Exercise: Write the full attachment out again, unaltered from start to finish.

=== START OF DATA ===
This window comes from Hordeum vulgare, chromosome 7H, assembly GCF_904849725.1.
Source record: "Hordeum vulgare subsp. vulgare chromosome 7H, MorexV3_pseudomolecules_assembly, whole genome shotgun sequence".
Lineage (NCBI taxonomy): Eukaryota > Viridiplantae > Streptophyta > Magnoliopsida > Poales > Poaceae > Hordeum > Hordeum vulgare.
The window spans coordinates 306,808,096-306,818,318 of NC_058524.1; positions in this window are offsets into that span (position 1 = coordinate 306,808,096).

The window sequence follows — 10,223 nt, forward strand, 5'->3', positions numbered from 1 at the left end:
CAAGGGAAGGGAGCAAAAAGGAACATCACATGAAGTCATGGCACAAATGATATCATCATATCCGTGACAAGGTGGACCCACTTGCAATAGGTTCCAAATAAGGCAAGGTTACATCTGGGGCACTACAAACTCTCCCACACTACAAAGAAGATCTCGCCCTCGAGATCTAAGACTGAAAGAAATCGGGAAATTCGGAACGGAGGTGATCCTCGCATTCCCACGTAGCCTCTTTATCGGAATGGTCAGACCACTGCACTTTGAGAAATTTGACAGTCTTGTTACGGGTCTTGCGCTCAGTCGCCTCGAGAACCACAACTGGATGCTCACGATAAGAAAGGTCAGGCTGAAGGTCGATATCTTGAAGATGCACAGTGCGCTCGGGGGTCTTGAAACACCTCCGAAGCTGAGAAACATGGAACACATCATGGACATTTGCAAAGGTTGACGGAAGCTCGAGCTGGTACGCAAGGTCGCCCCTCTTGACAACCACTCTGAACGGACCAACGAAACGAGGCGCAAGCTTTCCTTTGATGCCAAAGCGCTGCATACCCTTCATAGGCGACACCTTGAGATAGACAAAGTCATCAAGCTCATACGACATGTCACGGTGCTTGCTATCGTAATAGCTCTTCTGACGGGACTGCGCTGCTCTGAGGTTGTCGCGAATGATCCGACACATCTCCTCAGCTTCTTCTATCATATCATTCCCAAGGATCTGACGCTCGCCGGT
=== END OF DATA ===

This window comes from Hordeum vulgare, chromosome 7H, assembly GCF_904849725.1.
Source record: "Hordeum vulgare subsp. vulgare chromosome 7H, MorexV3_pseudomolecules_assembly, whole genome shotgun sequence".
Lineage (NCBI taxonomy): Eukaryota > Viridiplantae > Streptophyta > Magnoliopsida > Poales > Poaceae > Hordeum > Hordeum vulgare.
The window spans coordinates 306,808,096-306,818,318 of NC_058524.1; positions in this window are offsets into that span (position 1 = coordinate 306,808,096).

The window sequence follows — 10,223 nt, forward strand, 5'->3', positions numbered from 1 at the left end:
CAAGGGAAGGGAGCAAAAAGGAACATCACATGAAGTCATGGCACAAATGATATCATCATATCCGTGACAAGGTGGACCCACTTGCAATAGGTTCCAAATAAGGCAAGGTTACATCTGGGGCACTACAAACTCTCCCACACTACAAAGAAGATCTCGCCCTCGAGATCTAAGACTGAAAGAAATCGGGAAATTCGGAACGGAGGTGATCCTCGCATTCCCACGTAGCCTCTTTATCGGAATGGTCAGACCACTGCACTTTGAGAAATTTGACAGTCTTGTTACGGGTCTTGCGCTCAGTCGCCTCGAGAACCACAACTGGATGCTCACGATAAGAAAGGTCAGGCTGAAGGTCGATATCTTGAAGATGCACAGTGCGCTCGGGGGTCTTGAAACACCTCCGAAGCTGAGAAACATGGAACACATCATGGACATTTGCAAAGGTTGACGGAAGCTCGAGCTGGTACGCAAGGTCGCCCCTCTTGACAACCACTCTGAACGGACCAACGAAACGAGGCGCAAGCTTTCCTTTGATGCCAAAGCGCTGCATACCCTTCATAGGCGACACCTTGAGATAGACAAAGTCATCAAGCTCATACGACATGTCACGGTGCTTGCTATCGTAATAGCTCTTCTGACGGGACTGCGCTGCTCTGAGGTTGTCGCGAATGATCCGACACATCTCCTCAGCTTCTTCTATCATATCATTCCCAAGGATCTGACGCTCGCCGGT